In tests, this technology has shown an L of up to 200 km (at a 2-dB penalty of receive power sensitivity) for both positive and negative dispersion. The loss is still too great, however, at about 50 dB, requiring an inline OA.
A solution to this problem is to build the optical amplification inside the optical transponder or pull the inline amplifier into the receiver. The resulting optically preamplified receiver provides gain to the signal, although there is increased optical noise (introduced by the amplifier) over the entire gain bandwidth.
By using a filter in tandem with the optical preamplifier, most of the noise outside the signal band can be rejected, enabling the optical preamplifier to increase the receive sensitivity by 6–7 dB beyond the sensitivity of an avalanche photodiode. Upgrading to a tunable or tracking filter is an attractive option because it enables the receiver to be non-wavelength-specific and usable on any channel in the filter's tuning range.
This approach is made cost-effective by using an inexpensive optical preamplifier and tracking filter pair that integrates into the optical interface or transponder. All these technologies are currently available. The signal processing, or spectral shaping, which is electrically processed onto the optical signal, has also been developed.
Kodeos Communications, Inplane Photonics, and Lambda Crossing joined forces at last March's OFC to construct a 160-km, 10-Gbit/sec optical link with no inline regeneration equipment. The demonstration combined extended-reach 10-Gbit/sec transponders, erbium-doped high-gain/low-noise waveguide amplifiers, and a broadly tunable filter for amplified spontaneous emission noise reduction (see Figure 2b).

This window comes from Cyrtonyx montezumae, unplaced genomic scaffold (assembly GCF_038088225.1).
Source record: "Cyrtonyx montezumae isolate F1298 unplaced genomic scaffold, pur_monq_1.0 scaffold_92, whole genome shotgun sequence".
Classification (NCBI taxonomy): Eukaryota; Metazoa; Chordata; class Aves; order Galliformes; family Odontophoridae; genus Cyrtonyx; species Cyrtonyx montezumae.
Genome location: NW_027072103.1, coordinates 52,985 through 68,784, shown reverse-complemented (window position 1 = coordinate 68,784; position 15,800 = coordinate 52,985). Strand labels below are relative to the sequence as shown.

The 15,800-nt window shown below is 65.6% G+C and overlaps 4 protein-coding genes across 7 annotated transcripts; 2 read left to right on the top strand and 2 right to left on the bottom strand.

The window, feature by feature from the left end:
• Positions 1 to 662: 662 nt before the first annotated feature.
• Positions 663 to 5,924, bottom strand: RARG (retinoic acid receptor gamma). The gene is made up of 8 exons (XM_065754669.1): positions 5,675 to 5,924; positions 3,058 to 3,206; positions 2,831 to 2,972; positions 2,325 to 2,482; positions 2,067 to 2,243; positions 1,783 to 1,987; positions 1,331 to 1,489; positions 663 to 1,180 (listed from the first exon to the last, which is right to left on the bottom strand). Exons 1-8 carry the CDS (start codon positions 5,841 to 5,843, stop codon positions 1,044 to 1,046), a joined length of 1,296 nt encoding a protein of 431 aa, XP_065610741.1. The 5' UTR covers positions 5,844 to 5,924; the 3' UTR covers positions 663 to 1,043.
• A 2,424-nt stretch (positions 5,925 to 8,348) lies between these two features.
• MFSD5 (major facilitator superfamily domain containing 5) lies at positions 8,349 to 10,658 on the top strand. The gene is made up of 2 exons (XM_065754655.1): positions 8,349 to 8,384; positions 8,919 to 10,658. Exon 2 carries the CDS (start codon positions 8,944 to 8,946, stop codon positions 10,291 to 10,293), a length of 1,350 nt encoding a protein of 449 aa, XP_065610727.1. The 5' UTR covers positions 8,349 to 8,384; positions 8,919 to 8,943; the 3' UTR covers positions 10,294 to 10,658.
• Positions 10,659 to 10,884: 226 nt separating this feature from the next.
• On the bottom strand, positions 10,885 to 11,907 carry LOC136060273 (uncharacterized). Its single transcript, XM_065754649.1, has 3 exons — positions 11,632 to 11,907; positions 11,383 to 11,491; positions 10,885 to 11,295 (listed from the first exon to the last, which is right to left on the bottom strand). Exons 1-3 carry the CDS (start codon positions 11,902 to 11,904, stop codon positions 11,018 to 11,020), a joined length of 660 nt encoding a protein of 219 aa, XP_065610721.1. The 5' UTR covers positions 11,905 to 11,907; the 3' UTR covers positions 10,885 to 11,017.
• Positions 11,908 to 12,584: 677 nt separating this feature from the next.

The extended-reach transponders for this technology use signal processing applied to the transmitted signal to spectrally shape it so that its tolerance to CD is significantly increased. This increased tolerance enables longer transmission distances, eliminating OEO conversion or the need for additional dispersion compensation elements in the network.
An optically preamplified receiver is used to overcome the fiber loss associated with the extended distance and increase the receive sensitivity. Erbium-doped waveguide amplifiers are small, inexpensive, high-performance amplifiers that can boost the optical signal before detection.
The OA adds broadband optical noise that must be filtered out. Filters based on planar-lightwave-circuit (PLC) technology are small, broadly tunable (using thermal tuning), and have the high performance required for extended-reach applications. Since the OA and tunable filter are based on PLC technology, they can be easily integrated, while providing the benefits of a small and power-efficient package that can fit into a transponder.
The performance of the 10-Gbit/sec link demonstration at OFC 2003 was impressive. The receiver sensitivity was –33 dBm at a BER of 10-10 after 2,700 psec/nm of dispersion; the transmitter launch power was 6 dBm. The dispersion-induced power penalty was negative at –0.5 dB. Optimizing the different components would likely improve system efficiency even further, and the integrated nature of this technology provides a low-cost, low-power consumption and small-sized solution for enabling double-reach links.